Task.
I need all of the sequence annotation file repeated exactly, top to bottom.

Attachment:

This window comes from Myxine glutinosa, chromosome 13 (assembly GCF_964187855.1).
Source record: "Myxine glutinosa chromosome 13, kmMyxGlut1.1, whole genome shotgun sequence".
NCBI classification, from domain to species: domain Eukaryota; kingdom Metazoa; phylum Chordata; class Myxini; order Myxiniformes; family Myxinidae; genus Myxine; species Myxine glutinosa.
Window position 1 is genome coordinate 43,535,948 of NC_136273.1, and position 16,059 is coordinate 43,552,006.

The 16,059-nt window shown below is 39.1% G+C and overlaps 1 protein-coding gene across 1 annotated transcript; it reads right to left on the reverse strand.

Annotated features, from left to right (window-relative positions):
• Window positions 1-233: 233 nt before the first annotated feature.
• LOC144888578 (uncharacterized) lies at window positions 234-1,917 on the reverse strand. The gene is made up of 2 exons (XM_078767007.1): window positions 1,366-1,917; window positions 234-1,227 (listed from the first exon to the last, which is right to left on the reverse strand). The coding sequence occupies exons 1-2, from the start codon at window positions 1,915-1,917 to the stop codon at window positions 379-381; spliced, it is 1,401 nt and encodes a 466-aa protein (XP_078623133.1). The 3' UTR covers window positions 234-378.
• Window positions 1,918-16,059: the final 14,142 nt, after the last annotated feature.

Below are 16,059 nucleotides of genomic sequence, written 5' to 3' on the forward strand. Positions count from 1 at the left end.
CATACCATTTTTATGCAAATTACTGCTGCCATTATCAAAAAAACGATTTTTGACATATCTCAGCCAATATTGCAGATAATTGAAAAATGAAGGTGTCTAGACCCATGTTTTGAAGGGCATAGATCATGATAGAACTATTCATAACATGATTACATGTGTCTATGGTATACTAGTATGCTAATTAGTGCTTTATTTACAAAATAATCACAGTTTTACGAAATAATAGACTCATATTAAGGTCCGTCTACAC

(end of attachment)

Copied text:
This window comes from Myxine glutinosa, chromosome 13 (assembly GCF_964187855.1).
Source record: "Myxine glutinosa chromosome 13, kmMyxGlut1.1, whole genome shotgun sequence".
NCBI classification, from domain to species: domain Eukaryota; kingdom Metazoa; phylum Chordata; class Myxini; order Myxiniformes; family Myxinidae; genus Myxine; species Myxine glutinosa.
Window position 1 is genome coordinate 43,535,948 of NC_136273.1, and position 16,059 is coordinate 43,552,006.

The 16,059-nt window shown below is 39.1% G+C and overlaps 1 protein-coding gene across 1 annotated transcript; it reads right to left on the reverse strand.

Annotated features, from left to right (window-relative positions):
• Window positions 1-233: 233 nt before the first annotated feature.
• LOC144888578 (uncharacterized) lies at window positions 234-1,917 on the reverse strand. The gene is made up of 2 exons (XM_078767007.1): window positions 1,366-1,917; window positions 234-1,227 (listed from the first exon to the last, which is right to left on the reverse strand). The coding sequence occupies exons 1-2, from the start codon at window positions 1,915-1,917 to the stop codon at window positions 379-381; spliced, it is 1,401 nt and encodes a 466-aa protein (XP_078623133.1). The 3' UTR covers window positions 234-378.
• Window positions 1,918-16,059: the final 14,142 nt, after the last annotated feature.

Below are 16,059 nucleotides of genomic sequence, written 5' to 3' on the forward strand. Positions count from 1 at the left end.
CATACCATTTTTATGCAAATTACTGCTGCCATTATCAAAAAAACGATTTTTGACATATCTCAGCCAATATTGCAGATAATTGAAAAATGAAGGTGTCTAGACCCATGTTTTGAAGGGCATAGATCATGATAGAACTATTCATAACATGATTACATGTGTCTATGGTATACTAGTATGCTAATTAGTGCTTTATTTACAAAATAATCACAGTTTTACGAAATAATAGACTCATATTAAGGTCCGTCTACAC